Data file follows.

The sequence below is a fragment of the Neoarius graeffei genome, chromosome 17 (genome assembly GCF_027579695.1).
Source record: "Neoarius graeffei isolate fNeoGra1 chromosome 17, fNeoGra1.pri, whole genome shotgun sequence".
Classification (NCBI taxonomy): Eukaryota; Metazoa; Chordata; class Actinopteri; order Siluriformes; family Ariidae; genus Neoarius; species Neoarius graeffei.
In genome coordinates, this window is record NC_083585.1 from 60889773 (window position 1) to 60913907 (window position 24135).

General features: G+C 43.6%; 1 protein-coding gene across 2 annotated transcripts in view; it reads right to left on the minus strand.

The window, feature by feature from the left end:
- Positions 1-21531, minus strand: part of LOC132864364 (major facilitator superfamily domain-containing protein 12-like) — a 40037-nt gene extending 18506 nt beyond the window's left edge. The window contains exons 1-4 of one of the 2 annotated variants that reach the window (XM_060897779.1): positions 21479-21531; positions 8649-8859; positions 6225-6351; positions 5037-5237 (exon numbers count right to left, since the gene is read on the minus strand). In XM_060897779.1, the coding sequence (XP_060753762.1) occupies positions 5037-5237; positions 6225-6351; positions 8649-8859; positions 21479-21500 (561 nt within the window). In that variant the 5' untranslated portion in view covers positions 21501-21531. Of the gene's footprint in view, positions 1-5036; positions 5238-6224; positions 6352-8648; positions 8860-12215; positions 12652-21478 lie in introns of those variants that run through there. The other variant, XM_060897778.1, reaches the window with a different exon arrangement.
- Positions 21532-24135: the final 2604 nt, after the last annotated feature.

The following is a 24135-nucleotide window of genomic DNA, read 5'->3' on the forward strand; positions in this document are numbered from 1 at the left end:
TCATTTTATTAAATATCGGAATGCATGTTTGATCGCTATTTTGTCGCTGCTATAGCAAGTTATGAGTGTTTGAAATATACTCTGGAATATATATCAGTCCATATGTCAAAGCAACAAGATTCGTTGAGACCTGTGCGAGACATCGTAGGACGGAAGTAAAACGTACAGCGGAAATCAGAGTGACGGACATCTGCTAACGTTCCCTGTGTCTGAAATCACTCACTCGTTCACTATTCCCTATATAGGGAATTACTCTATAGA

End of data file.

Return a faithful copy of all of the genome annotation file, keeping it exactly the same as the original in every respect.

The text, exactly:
The sequence below is a fragment of the Neoarius graeffei genome, chromosome 17 (genome assembly GCF_027579695.1).
Source record: "Neoarius graeffei isolate fNeoGra1 chromosome 17, fNeoGra1.pri, whole genome shotgun sequence".
Classification (NCBI taxonomy): Eukaryota; Metazoa; Chordata; class Actinopteri; order Siluriformes; family Ariidae; genus Neoarius; species Neoarius graeffei.
In genome coordinates, this window is record NC_083585.1 from 60889773 (window position 1) to 60913907 (window position 24135).

General features: G+C 43.6%; 1 protein-coding gene across 2 annotated transcripts in view; it reads right to left on the minus strand.

The window, feature by feature from the left end:
- Positions 1-21531, minus strand: part of LOC132864364 (major facilitator superfamily domain-containing protein 12-like) — a 40037-nt gene extending 18506 nt beyond the window's left edge. The window contains exons 1-4 of one of the 2 annotated variants that reach the window (XM_060897779.1): positions 21479-21531; positions 8649-8859; positions 6225-6351; positions 5037-5237 (exon numbers count right to left, since the gene is read on the minus strand). In XM_060897779.1, the coding sequence (XP_060753762.1) occupies positions 5037-5237; positions 6225-6351; positions 8649-8859; positions 21479-21500 (561 nt within the window). In that variant the 5' untranslated portion in view covers positions 21501-21531. Of the gene's footprint in view, positions 1-5036; positions 5238-6224; positions 6352-8648; positions 8860-12215; positions 12652-21478 lie in introns of those variants that run through there. The other variant, XM_060897778.1, reaches the window with a different exon arrangement.
- Positions 21532-24135: the final 2604 nt, after the last annotated feature.

The following is a 24135-nucleotide window of genomic DNA, read 5'->3' on the forward strand; positions in this document are numbered from 1 at the left end:
TCATTTTATTAAATATCGGAATGCATGTTTGATCGCTATTTTGTCGCTGCTATAGCAAGTTATGAGTGTTTGAAATATACTCTGGAATATATATCAGTCCATATGTCAAAGCAACAAGATTCGTTGAGACCTGTGCGAGACATCGTAGGACGGAAGTAAAACGTACAGCGGAAATCAGAGTGACGGACATCTGCTAACGTTCCCTGTGTCTGAAATCACTCACTCGTTCACTATTCCCTATATAGGGAATTACTCTATAGA